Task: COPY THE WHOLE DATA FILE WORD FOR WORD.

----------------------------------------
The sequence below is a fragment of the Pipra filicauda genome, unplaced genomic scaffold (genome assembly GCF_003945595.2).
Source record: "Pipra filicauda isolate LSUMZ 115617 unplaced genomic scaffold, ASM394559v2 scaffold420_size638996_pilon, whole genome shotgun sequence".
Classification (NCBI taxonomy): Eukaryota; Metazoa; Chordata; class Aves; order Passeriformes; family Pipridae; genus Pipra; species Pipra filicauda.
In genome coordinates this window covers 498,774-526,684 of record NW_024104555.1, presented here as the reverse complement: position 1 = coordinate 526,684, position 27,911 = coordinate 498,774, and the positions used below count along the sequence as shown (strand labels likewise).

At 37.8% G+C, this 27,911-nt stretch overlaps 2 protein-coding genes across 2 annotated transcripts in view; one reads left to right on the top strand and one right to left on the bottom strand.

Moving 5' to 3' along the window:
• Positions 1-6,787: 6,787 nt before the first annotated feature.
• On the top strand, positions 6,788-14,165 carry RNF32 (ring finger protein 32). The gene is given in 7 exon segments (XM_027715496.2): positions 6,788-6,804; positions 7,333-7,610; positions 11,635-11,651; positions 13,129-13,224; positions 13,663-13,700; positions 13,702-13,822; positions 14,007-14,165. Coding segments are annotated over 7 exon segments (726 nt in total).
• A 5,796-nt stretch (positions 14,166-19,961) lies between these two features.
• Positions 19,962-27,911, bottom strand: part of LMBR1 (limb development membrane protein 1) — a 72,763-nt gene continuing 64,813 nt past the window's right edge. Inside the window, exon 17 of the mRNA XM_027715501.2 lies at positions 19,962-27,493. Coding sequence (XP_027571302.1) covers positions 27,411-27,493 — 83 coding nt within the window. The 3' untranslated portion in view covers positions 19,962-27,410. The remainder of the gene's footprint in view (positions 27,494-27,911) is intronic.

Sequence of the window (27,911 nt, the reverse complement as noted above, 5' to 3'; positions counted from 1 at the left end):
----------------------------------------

The sequence below is a fragment of the Pipra filicauda genome, unplaced genomic scaffold (genome assembly GCF_003945595.2).
Source record: "Pipra filicauda isolate LSUMZ 115617 unplaced genomic scaffold, ASM394559v2 scaffold420_size638996_pilon, whole genome shotgun sequence".
Classification (NCBI taxonomy): Eukaryota; Metazoa; Chordata; class Aves; order Passeriformes; family Pipridae; genus Pipra; species Pipra filicauda.
In genome coordinates this window covers 498,774-526,684 of record NW_024104555.1, presented here as the reverse complement: position 1 = coordinate 526,684, position 27,911 = coordinate 498,774, and the positions used below count along the sequence as shown (strand labels likewise).

At 37.8% G+C, this 27,911-nt stretch overlaps 2 protein-coding genes across 2 annotated transcripts in view; one reads left to right on the top strand and one right to left on the bottom strand.

Moving 5' to 3' along the window:
• Positions 1-6,787: 6,787 nt before the first annotated feature.
• On the top strand, positions 6,788-14,165 carry RNF32 (ring finger protein 32). The gene is given in 7 exon segments (XM_027715496.2): positions 6,788-6,804; positions 7,333-7,610; positions 11,635-11,651; positions 13,129-13,224; positions 13,663-13,700; positions 13,702-13,822; positions 14,007-14,165. Coding segments are annotated over 7 exon segments (726 nt in total).
• A 5,796-nt stretch (positions 14,166-19,961) lies between these two features.
• Positions 19,962-27,911, bottom strand: part of LMBR1 (limb development membrane protein 1) — a 72,763-nt gene continuing 64,813 nt past the window's right edge. Inside the window, exon 17 of the mRNA XM_027715501.2 lies at positions 19,962-27,493. Coding sequence (XP_027571302.1) covers positions 27,411-27,493 — 83 coding nt within the window. The 3' untranslated portion in view covers positions 19,962-27,410. The remainder of the gene's footprint in view (positions 27,494-27,911) is intronic.

Sequence of the window (27,911 nt, the reverse complement as noted above, 5' to 3'; positions counted from 1 at the left end):